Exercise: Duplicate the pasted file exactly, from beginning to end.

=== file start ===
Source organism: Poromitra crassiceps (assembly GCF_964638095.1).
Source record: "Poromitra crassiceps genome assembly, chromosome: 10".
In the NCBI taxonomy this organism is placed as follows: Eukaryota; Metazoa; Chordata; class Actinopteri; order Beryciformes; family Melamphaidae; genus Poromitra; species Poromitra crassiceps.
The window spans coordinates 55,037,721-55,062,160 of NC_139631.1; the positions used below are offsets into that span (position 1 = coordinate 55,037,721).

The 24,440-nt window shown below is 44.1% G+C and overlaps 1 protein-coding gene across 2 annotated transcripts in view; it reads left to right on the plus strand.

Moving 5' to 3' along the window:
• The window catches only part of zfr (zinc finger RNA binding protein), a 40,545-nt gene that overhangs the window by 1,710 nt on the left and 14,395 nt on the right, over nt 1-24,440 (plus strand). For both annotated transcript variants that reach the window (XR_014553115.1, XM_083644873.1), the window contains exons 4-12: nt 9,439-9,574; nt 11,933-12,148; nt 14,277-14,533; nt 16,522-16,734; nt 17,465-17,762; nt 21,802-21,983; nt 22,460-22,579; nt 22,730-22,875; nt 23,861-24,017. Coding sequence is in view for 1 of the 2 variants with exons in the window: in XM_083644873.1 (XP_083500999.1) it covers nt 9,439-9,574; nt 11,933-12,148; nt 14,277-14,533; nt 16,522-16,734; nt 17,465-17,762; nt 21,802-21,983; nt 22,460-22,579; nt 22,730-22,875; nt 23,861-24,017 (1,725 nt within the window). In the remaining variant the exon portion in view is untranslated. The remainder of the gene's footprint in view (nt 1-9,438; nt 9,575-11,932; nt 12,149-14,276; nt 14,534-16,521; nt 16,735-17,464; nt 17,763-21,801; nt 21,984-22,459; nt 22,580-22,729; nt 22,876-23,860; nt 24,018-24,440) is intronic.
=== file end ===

Source organism: Poromitra crassiceps (assembly GCF_964638095.1).
Source record: "Poromitra crassiceps genome assembly, chromosome: 10".
In the NCBI taxonomy this organism is placed as follows: Eukaryota; Metazoa; Chordata; class Actinopteri; order Beryciformes; family Melamphaidae; genus Poromitra; species Poromitra crassiceps.
The window spans coordinates 55,037,721-55,062,160 of NC_139631.1; the positions used below are offsets into that span (position 1 = coordinate 55,037,721).

The 24,440-nt window shown below is 44.1% G+C and overlaps 1 protein-coding gene across 2 annotated transcripts in view; it reads left to right on the plus strand.

Moving 5' to 3' along the window:
• The window catches only part of zfr (zinc finger RNA binding protein), a 40,545-nt gene that overhangs the window by 1,710 nt on the left and 14,395 nt on the right, over nt 1-24,440 (plus strand). For both annotated transcript variants that reach the window (XR_014553115.1, XM_083644873.1), the window contains exons 4-12: nt 9,439-9,574; nt 11,933-12,148; nt 14,277-14,533; nt 16,522-16,734; nt 17,465-17,762; nt 21,802-21,983; nt 22,460-22,579; nt 22,730-22,875; nt 23,861-24,017. Coding sequence is in view for 1 of the 2 variants with exons in the window: in XM_083644873.1 (XP_083500999.1) it covers nt 9,439-9,574; nt 11,933-12,148; nt 14,277-14,533; nt 16,522-16,734; nt 17,465-17,762; nt 21,802-21,983; nt 22,460-22,579; nt 22,730-22,875; nt 23,861-24,017 (1,725 nt within the window). In the remaining variant the exon portion in view is untranslated. The remainder of the gene's footprint in view (nt 1-9,438; nt 9,575-11,932; nt 12,149-14,276; nt 14,534-16,521; nt 16,735-17,464; nt 17,763-21,801; nt 21,984-22,459; nt 22,580-22,729; nt 22,876-23,860; nt 24,018-24,440) is intronic.